OUR road lay through Castle Carey and Somerton, which are small towns lying in the midst of a most beautiful pastoral country, well wooded and watered by many streams. The valleys along the centre of which the road lies are rich and luxuriant, sheltered from the winds by long rolling hills, which are themselves highly cultivated. Here and there we passed the ivy-clad turret of an old castle or the peaked gables of a rambling country house, protruding from amongst the trees and marking the country seat of some family of repute. More than once, when these mansions were not far from the road, we were able to perceive the unrepaired dints and fractures on the walls received during the stormy period of the civil troubles. Fairfax it seems had been down that way, and had left abundant traces of his visit. I have no doubt that my father would have had much to say of these signs of Puritan wrath had he been riding at our side.
The road was crowded with peasants who were travelling in two strong currents, the one setting from east to west, and the other from west to east. The latter consisted principally of aged people and of children, who were being sent out of harm’s way to reside in the less disturbed counties until the troubles should be over. Many of these poor folk were pushing barrows in front of them, in which a few bedclothes and some cracked utensils represented the whole of their worldly goods. Others more prosperous had small carts, drawn by the wild shaggy colts which are bred on the Somerset moors. What with the spirit of the half-tamed beasts and the feebleness of the drivers, accidents were not uncommon, and we passed several unhappy groups who had been tumbled with their property into a ditch, or who were standing in anxious debate round a cracked shaft or a broken axle.
The countrymen who were making for the West were upon the other hand men in the prime of life, with little or no baggage. Their brown faces, heavy boots, and smockfrocks proclaimed most of them to be mere hinds, though here and there we overtook men who, by their top-boots and corduroys, may have been small farmers or yeomen. These fellows walked in gangs, and were armed for the most part with stout oak cudgels, which were carried as an aid to their journey, but which in the hands of powerful men might become formidable weapons. From time to time one of these travellers would strike up a psalm tune, when all the others within earshot would join in, until the melody rippled away down the road. As we passed some scowled angrily at us, while others whispered together and shook their heads, in evident doubt as to our character and aims. Now and again among the people we marked the tall broad-brimmed hat and Geneva mantle which were the badges of the Puritan clergy.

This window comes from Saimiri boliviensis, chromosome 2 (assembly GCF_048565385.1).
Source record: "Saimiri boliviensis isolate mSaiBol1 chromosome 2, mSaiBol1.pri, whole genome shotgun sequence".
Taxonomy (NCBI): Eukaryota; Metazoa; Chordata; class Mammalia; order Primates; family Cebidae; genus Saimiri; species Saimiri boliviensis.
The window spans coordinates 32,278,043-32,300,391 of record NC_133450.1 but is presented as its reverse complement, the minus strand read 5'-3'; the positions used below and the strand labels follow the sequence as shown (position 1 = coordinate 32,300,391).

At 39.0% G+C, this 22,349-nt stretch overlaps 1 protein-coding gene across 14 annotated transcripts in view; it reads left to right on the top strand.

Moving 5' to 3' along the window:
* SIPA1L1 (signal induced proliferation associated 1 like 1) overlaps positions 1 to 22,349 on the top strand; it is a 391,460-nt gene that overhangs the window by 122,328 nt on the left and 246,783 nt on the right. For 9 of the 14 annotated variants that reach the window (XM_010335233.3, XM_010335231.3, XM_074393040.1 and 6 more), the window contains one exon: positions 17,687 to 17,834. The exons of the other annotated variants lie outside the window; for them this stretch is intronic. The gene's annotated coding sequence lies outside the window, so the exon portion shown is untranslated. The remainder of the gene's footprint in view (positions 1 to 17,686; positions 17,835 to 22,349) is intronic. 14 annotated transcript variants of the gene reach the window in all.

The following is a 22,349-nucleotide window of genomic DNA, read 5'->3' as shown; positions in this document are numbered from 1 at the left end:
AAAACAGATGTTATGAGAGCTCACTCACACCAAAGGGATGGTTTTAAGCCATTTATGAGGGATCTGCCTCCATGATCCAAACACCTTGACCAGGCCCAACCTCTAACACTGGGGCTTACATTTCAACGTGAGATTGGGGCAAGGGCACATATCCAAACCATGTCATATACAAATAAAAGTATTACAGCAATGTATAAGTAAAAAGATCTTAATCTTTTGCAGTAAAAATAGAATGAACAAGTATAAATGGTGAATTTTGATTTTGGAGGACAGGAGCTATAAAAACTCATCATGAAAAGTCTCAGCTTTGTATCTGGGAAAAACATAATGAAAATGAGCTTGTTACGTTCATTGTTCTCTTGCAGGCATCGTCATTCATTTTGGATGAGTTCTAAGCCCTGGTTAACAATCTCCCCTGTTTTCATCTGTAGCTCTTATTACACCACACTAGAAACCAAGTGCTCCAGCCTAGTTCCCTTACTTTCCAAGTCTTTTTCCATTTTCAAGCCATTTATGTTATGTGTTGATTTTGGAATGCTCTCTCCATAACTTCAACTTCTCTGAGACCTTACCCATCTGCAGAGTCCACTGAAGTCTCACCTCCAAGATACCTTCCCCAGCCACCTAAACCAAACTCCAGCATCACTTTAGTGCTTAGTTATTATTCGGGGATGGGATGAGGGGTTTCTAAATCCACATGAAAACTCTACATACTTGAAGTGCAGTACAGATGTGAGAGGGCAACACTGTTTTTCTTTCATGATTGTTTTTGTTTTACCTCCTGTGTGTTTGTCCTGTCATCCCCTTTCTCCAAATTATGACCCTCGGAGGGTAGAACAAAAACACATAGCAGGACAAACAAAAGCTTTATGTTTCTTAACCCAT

“We are in Monmouth’s country at last,” said Saxon to me, for Reuben Lockarby and Sir Gervas Jerome had ridden on ahead. “This is the raw material which we shall have to lick into soldiership.”
“And no bad material either,” I replied, taking note of the sturdy figures and bold hearty faces of the men. “Think ye that they are bound for Monmouth’s camp, then?”
“Aye, are they. See you yon long-limbed parson on the left—him with the pent-house hat. Markest thou not the stiffness wherewith he moves his left leg!”
“Why, yes; he is travel-worn doubtless.”
“Ho! ho!” laughed my companion. “I have seen such a stiffness before now. The man hath a straight sword within he leg of his breeches. A regular Parliamentary tuck, I’ll warrant. When he is on safe ground he will produce it, aye, and use it too, but until he is out of all danger of falling in with the King’s horse he is shy of strapping it to his belt. He is one of the old breed by his cut, who:
“Call fire and sword and desolation,
Old Samuel hath them to a penstroke! There is another ahead of him there, with the head of a scythe inside his smock. Can you not see the outline? I warrant there is not one of the rascals but hath a pike-head or sickle-blade concealed somewhere about him. I begin to feel the breath of war once more, and to grow younger with it. Hark ye, lad! I am glad that I did not tarry at the inn.”
“You seemed to be in two minds about it,” said I.